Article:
Analysis and Findings

Section 15(1)(a) provides that a request for access to records may be refused if the record concerned does not exist or cannot be found, after all reasonable steps to ascertain its whereabouts have been taken. My role in such cases is to review the decision of the FOI body and to decide whether that decision was justified. This means that I must have regard to the evidence available to the decision maker and the reasoning used by the decision maker in arriving at his or her decision. The evidence in "search" cases consists of the steps actually taken to search for the records, along with miscellaneous other evidence about the record management practices of the public body, on the basis of which the public body concluded that the steps taken to search for the records were reasonable.

In a submission to this Office, the Defence Forces provided details of its record management practices pertaining to records of the type sought by the applicant and of the searches undertaken to locate relevant records. As I have outlined above, Ms Buckley of this Office has already provided the applicant with these details. Therefore, while I do not propose to repeat those details in full, I can confirm that I have had regard to them for the purpose of this review.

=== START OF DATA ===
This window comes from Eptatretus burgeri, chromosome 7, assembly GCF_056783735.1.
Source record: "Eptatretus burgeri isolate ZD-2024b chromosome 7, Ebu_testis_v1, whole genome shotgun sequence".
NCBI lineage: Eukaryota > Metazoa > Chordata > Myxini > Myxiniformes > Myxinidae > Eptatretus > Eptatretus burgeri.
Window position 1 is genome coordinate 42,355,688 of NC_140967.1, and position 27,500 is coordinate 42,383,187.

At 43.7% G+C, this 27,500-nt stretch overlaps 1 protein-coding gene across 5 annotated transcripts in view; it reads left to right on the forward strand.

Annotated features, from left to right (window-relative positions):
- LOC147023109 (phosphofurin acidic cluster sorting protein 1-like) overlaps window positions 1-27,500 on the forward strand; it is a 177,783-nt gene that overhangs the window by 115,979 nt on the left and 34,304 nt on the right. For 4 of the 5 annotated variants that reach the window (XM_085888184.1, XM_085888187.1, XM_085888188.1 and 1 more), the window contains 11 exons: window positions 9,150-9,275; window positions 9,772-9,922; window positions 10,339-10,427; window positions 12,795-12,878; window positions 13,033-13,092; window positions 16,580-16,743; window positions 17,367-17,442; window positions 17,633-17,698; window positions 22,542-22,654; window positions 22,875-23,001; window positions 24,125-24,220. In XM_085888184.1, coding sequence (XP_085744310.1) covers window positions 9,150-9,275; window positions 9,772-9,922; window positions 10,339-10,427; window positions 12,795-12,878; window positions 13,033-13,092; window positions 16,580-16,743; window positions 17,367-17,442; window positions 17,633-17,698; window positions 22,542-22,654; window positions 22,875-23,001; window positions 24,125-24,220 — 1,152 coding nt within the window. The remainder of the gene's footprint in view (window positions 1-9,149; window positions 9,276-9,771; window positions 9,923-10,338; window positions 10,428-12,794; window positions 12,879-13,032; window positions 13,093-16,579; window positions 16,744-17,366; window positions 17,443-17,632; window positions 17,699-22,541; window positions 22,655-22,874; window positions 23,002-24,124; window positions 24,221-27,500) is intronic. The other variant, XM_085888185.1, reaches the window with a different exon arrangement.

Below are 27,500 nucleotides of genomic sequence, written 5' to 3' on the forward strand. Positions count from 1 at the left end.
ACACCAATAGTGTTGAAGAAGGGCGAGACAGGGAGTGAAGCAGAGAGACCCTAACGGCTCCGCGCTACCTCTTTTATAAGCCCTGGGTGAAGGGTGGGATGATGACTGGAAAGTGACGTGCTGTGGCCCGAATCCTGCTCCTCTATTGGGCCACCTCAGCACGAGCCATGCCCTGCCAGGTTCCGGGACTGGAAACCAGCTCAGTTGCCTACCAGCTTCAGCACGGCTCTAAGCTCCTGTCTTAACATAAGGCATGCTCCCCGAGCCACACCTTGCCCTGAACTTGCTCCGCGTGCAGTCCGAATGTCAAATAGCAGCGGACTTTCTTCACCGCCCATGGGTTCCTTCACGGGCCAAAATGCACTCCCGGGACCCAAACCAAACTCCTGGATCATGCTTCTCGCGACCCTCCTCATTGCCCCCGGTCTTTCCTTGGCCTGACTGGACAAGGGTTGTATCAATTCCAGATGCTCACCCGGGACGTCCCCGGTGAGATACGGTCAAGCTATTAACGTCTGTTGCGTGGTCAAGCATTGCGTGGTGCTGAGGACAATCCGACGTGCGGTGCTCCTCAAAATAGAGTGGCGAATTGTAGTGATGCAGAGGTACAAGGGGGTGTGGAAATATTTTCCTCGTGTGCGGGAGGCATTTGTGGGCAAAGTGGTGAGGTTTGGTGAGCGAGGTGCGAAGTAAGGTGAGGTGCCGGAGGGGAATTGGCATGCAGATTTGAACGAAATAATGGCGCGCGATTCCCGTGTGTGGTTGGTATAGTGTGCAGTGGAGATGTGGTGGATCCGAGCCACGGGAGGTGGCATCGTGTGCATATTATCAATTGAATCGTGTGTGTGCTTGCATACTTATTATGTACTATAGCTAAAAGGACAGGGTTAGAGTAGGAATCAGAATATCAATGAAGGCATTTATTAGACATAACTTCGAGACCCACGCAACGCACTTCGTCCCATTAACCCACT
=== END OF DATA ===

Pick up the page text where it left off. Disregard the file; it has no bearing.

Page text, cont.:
In summary, the Defence Forces stated that it searched all locations where it would expect to find the requested records. This included manual and electronic searches of the Formation Health and Safety Office, Quality Assurance Office, No. 4 Support Wing, and No. 5 Support Wing Clothing Store and a search of the Personnel Management System. The Defence Forces stated that while it located an inventory record of general clothing that had issued to the applicant, it could not find a list of the PPE that had been issued to him. The Defence Forces also stated that while it located two records containing references to general training courses that the applicant attended, no record of the applicant attending a training a course specifically on the use of PEE or the use/handling of chemicals could be found. The Defence Forces also said that it could not locate any air quality reports pertaining to the old Engine Repair Flight building, having searched the above locations and consulted the squadron responsible for this building. It should be noted that the Defence Forces has said that it is willing to release the more general records located during these searches to the applicant.

Having regard to the details of the searches conducted by the Defence Forces and of its record management practices in relation to such records, I am satisfied that all reasonable steps have been taken to locate the records sought by the applicant. I find, therefore, that the Defence Forces was justified in its decision to refuse access to further records on the ground that no further records exist or can be found, after all reasonable steps have been taken to ascertain their whereabouts.

 

Decision

Having carried out a review under section 22(2) of the Freedom of Information Act 2014, I hereby affirm the decision of the Defence Forces in this case.

 

Right of Appeal

A party to a review, or any other person affected by a decision of the Information Commissioner following a review, may appeal to the High Court on a point of law arising from the decision. Such an appeal must be initiated not later than four weeks from the date on which notice of the decision was given to the person bringing the appeal.


Stephen Rafferty